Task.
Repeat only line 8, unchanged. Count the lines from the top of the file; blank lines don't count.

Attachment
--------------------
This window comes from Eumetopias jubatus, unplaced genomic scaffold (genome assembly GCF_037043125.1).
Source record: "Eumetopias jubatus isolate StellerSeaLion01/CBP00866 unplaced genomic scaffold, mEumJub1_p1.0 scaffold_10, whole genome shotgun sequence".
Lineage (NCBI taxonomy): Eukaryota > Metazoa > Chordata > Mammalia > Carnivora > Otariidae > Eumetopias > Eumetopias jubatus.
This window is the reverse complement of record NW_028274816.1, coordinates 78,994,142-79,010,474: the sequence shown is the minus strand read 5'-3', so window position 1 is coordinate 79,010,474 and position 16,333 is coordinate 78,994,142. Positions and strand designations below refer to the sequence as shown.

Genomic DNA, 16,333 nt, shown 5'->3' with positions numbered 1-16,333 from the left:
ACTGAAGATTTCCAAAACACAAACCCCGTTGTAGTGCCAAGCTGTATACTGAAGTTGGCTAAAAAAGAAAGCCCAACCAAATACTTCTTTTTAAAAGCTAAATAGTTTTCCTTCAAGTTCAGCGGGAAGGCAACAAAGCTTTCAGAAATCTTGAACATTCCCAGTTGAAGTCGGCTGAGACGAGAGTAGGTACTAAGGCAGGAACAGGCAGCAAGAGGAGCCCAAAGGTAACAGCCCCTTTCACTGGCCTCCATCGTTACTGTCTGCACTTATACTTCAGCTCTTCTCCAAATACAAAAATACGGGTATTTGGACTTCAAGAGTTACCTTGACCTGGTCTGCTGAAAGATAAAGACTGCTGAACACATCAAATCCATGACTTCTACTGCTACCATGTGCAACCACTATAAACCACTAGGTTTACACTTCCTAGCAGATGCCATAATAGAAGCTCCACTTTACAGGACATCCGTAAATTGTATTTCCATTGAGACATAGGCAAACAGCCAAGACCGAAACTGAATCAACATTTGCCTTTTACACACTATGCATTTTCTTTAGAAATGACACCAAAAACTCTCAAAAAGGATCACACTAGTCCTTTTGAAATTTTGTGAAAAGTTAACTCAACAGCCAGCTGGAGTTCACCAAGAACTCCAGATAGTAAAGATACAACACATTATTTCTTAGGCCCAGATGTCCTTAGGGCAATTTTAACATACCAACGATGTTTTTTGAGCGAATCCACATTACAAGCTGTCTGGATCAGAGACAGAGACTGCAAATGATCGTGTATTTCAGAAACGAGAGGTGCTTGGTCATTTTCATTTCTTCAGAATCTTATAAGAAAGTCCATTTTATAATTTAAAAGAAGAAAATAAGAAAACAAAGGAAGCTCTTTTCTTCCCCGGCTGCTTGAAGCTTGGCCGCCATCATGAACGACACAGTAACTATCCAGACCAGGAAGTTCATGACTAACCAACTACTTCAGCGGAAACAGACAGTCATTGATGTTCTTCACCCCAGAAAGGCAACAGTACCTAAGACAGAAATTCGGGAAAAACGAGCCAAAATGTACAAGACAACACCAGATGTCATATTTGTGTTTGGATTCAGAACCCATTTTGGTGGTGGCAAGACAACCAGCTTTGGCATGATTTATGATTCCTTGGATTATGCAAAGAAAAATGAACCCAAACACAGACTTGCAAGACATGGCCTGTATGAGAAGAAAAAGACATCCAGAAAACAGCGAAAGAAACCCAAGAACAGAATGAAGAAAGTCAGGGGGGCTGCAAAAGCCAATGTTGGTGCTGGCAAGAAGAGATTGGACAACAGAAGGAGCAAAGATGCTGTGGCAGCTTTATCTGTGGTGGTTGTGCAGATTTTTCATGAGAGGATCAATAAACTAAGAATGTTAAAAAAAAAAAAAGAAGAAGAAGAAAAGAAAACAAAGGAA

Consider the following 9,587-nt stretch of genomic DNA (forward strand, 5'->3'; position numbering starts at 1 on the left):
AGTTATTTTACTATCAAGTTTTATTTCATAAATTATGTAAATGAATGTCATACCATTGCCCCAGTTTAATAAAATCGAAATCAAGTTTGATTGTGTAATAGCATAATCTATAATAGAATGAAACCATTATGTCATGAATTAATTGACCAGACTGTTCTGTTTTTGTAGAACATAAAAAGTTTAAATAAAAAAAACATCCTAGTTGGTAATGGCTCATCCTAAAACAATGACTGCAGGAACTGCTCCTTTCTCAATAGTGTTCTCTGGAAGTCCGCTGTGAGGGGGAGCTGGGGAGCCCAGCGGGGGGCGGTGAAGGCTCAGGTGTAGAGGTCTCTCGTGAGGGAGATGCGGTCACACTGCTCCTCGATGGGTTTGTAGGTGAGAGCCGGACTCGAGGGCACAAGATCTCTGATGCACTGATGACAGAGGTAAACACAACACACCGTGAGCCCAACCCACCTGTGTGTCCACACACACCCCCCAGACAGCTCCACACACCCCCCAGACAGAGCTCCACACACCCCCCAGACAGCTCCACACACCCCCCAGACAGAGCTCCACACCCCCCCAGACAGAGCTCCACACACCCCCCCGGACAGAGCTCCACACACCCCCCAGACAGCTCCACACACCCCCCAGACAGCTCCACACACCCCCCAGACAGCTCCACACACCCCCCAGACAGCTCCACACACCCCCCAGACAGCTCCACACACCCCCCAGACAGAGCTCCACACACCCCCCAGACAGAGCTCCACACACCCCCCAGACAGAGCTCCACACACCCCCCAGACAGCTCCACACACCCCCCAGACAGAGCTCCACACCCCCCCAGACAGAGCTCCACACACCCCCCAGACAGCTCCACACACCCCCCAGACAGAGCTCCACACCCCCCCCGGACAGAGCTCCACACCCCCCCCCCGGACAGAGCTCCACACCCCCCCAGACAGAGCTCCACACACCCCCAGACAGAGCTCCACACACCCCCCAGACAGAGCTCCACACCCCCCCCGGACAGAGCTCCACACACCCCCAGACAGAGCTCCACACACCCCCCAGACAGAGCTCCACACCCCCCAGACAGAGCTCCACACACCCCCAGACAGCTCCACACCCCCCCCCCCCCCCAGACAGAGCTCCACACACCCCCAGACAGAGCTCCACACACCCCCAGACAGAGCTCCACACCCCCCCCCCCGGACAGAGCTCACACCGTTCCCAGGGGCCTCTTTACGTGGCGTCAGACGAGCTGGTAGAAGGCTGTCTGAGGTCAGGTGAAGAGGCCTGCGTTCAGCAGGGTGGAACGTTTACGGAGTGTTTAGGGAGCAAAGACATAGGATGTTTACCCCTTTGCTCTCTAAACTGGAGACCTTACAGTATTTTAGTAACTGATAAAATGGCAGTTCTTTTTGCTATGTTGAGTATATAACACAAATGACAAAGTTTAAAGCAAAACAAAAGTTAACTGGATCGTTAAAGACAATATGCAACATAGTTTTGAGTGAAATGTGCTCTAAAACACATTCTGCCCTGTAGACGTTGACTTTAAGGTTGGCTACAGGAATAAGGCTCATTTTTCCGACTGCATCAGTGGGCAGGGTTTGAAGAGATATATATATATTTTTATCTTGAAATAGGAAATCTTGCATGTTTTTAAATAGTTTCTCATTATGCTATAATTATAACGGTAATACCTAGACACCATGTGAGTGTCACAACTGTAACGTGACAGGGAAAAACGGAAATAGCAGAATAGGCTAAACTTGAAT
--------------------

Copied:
AGTTATTTTACTATCAAGTTTTATTTCATAAATTATGTAAATGAATGTCATACCATTGCCCCAGTTTAATAAAATCGAAATCAAGTTTGATTGTGTAATAGCATAATCTATAATAGAATGAAACCATTATGTCATGAATTAATTGACCAGACTGTTCTGTTTTTGTAGAACATAAAAAGTTTAAATAAAAAAAACATCCTAGTTGGTAATGGCTCATCCTAAAACAATGACTGCAGGAACTGCTCCTTTCTCAATAGTGTTCTCTGGAAGTCCGCTGTGAGGGGGAGCTGGGGAGCCCAGCGGGGGGCGGTGAAGGCTCAGGTGTAGAGGTCTCTCGTGAGGGAGATGCGGTCACACTGCTCCTCGATGGGTTTGTAGGTGAGAGCCGGACTCGAGGGCACAAGATCTCTGATGCACTGATGACAGAGGTAAACACAACACACCGTGAGCCCAACCCACCTGTGTGTCCACACACACCCCCCAGACAGCTCCACACACCCCCCAGACAGAGCTCCACACACCCCCCAGACAGCTCCACACACCCCCCAGACAGAGCTCCACACCCCCCCAGACAGAGCTCCACACACCCCCCCGGACAGAGCTCCACACACCCCCCAGACAGCTCCACACACCCCCCAGACAGCTCCACACACCCCCCAGACAGCTCCACACACCCCCCAGACAGCTCCACACACCCCCCAGACAGCTCCACACACCCCCCAGACAGAGCTCCACACACCCCCCAGACAGAGCTCCACACACCCCCCAGACAGAGCTCCACACACCCCCCAGACAGCTCCACACACCCCCCAGACAGAGCTCCACACCCCCCCAGACAGAGCTCCACACACCCCCCAGACAGCTCCACACACCCCCCAGACAGAGCTCCACACCCCCCCCGGACAGAGCTCCACACCCCCCCCCCGGACAGAGCTCCACACCCCCCCAGACAGAGCTCCACACACCCCCAGACAGAGCTCCACACACCCCCCAGACAGAGCTCCACACCCCCCCCGGACAGAGCTCCACACACCCCCAGACAGAGCTCCACACACCCCCCAGACAGAGCTCCACACCCCCCAGACAGAGCTCCACACACCCCCAGACAGCTCCACACCCCCCCCCCCCCCCAGACAGAGCTCCACACACCCCCAGACAGAGCTCCACACACCCCCAGACAGAGCTCCACACCCCCCCCCCCGGACAGAGCTCACACCGTTCCCAGGGGCCTCTTTACGTGGCGTCAGACGAGCTGGTAGAAGGCTGTCTGAGGTCAGGTGAAGAGGCCTGCGTTCAGCAGGGTGGAACGTTTACGGAGTGTTTAGGGAGCAAAGACATAGGATGTTTACCCCTTTGCTCTCTAAACTGGAGACCTTACAGTATTTTAGTAACTGATAAAATGGCAGTTCTTTTTGCTATGTTGAGTATATAACACAAATGACAAAGTTTAAAGCAAAACAAAAGTTAACTGGATCGTTAAAGACAATATGCAACATAGTTTTGAGTGAAATGTGCTCTAAAACACATTCTGCCCTGTAGACGTTGACTTTAAGGTTGGCTACAGGAATAAGGCTCATTTTTCCGACTGCATCAGTGGGCAGGGTTTGAAGAGATATATATATATTTTTATCTTGAAATAGGAAATCTTGCATGTTTTTAAATAGTTTCTCATTATGCTATAATTATAACGGTAATACCTAGACACCATGTGAGTGTCACAACTGTAACGTGACAGGGAAAAACGGAAATAGCAGAATAGGCTAAACTTGAAT